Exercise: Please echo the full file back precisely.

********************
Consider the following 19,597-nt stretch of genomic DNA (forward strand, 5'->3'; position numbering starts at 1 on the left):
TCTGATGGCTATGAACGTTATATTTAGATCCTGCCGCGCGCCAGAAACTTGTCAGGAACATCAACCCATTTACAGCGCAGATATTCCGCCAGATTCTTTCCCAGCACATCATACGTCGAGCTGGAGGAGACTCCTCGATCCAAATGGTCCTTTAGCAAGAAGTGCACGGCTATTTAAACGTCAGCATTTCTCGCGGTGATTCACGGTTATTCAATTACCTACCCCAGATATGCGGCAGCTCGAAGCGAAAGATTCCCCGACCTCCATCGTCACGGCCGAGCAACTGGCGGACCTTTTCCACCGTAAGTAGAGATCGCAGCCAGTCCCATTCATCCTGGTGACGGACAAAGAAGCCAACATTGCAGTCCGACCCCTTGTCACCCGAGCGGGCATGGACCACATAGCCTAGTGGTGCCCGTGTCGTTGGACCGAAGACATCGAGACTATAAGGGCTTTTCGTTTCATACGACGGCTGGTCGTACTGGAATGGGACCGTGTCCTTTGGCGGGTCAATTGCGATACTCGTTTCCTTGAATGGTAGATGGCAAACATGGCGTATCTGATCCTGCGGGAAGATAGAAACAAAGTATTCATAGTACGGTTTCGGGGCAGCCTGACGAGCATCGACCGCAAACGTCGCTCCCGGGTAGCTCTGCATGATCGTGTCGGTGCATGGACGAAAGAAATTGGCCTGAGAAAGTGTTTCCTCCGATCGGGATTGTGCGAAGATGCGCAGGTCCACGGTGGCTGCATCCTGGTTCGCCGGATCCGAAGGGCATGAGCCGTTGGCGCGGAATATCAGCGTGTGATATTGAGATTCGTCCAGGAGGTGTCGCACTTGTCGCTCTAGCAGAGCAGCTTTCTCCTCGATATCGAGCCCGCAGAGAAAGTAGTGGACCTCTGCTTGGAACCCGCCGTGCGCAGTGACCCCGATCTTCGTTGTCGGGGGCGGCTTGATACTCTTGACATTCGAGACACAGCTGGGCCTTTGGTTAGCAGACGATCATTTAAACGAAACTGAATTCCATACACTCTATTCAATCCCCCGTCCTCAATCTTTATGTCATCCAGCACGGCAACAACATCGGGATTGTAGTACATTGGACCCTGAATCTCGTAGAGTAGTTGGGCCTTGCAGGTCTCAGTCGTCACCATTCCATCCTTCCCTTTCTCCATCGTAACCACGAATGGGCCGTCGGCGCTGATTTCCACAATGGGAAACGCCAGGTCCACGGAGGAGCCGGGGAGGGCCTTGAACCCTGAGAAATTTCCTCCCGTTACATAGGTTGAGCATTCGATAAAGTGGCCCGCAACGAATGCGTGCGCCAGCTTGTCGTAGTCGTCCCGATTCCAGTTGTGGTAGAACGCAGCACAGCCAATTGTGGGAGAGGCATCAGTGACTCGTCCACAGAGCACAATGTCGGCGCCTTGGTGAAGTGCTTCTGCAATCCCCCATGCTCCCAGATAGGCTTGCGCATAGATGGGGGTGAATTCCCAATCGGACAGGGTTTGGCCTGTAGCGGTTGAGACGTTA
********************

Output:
Consider the following 19,597-nt stretch of genomic DNA (forward strand, 5'->3'; position numbering starts at 1 on the left):
TCTGATGGCTATGAACGTTATATTTAGATCCTGCCGCGCGCCAGAAACTTGTCAGGAACATCAACCCATTTACAGCGCAGATATTCCGCCAGATTCTTTCCCAGCACATCATACGTCGAGCTGGAGGAGACTCCTCGATCCAAATGGTCCTTTAGCAAGAAGTGCACGGCTATTTAAACGTCAGCATTTCTCGCGGTGATTCACGGTTATTCAATTACCTACCCCAGATATGCGGCAGCTCGAAGCGAAAGATTCCCCGACCTCCATCGTCACGGCCGAGCAACTGGCGGACCTTTTCCACCGTAAGTAGAGATCGCAGCCAGTCCCATTCATCCTGGTGACGGACAAAGAAGCCAACATTGCAGTCCGACCCCTTGTCACCCGAGCGGGCATGGACCACATAGCCTAGTGGTGCCCGTGTCGTTGGACCGAAGACATCGAGACTATAAGGGCTTTTCGTTTCATACGACGGCTGGTCGTACTGGAATGGGACCGTGTCCTTTGGCGGGTCAATTGCGATACTCGTTTCCTTGAATGGTAGATGGCAAACATGGCGTATCTGATCCTGCGGGAAGATAGAAACAAAGTATTCATAGTACGGTTTCGGGGCAGCCTGACGAGCATCGACCGCAAACGTCGCTCCCGGGTAGCTCTGCATGATCGTGTCGGTGCATGGACGAAAGAAATTGGCCTGAGAAAGTGTTTCCTCCGATCGGGATTGTGCGAAGATGCGCAGGTCCACGGTGGCTGCATCCTGGTTCGCCGGATCCGAAGGGCATGAGCCGTTGGCGCGGAATATCAGCGTGTGATATTGAGATTCGTCCAGGAGGTGTCGCACTTGTCGCTCTAGCAGAGCAGCTTTCTCCTCGATATCGAGCCCGCAGAGAAAGTAGTGGACCTCTGCTTGGAACCCGCCGTGCGCAGTGACCCCGATCTTCGTTGTCGGGGGCGGCTTGATACTCTTGACATTCGAGACACAGCTGGGCCTTTGGTTAGCAGACGATCATTTAAACGAAACTGAATTCCATACACTCTATTCAATCCCCCGTCCTCAATCTTTATGTCATCCAGCACGGCAACAACATCGGGATTGTAGTACATTGGACCCTGAATCTCGTAGAGTAGTTGGGCCTTGCAGGTCTCAGTCGTCACCATTCCATCCTTCCCTTTCTCCATCGTAACCACGAATGGGCCGTCGGCGCTGATTTCCACAATGGGAAACGCCAGGTCCACGGAGGAGCCGGGGAGGGCCTTGAACCCTGAGAAATTTCCTCCCGTTACATAGGTTGAGCATTCGATAAAGTGGCCCGCAACGAATGCGTGCGCCAGCTTGTCGTAGTCGTCCCGATTCCAGTTGTGGTAGAACGCAGCACAGCCAATTGTGGGAGAGGCATCAGTGACTCGTCCACAGAGCACAATGTCGGCGCCTTGGTGAAGTGCTTCTGCAATCCCCCATGCTCCCAGATAGGCTTGCGCATAGATGGGGGTGAATTCCCAATCGGACAGGGTTTGGCCTGTAGCGGTTGAGACGTTA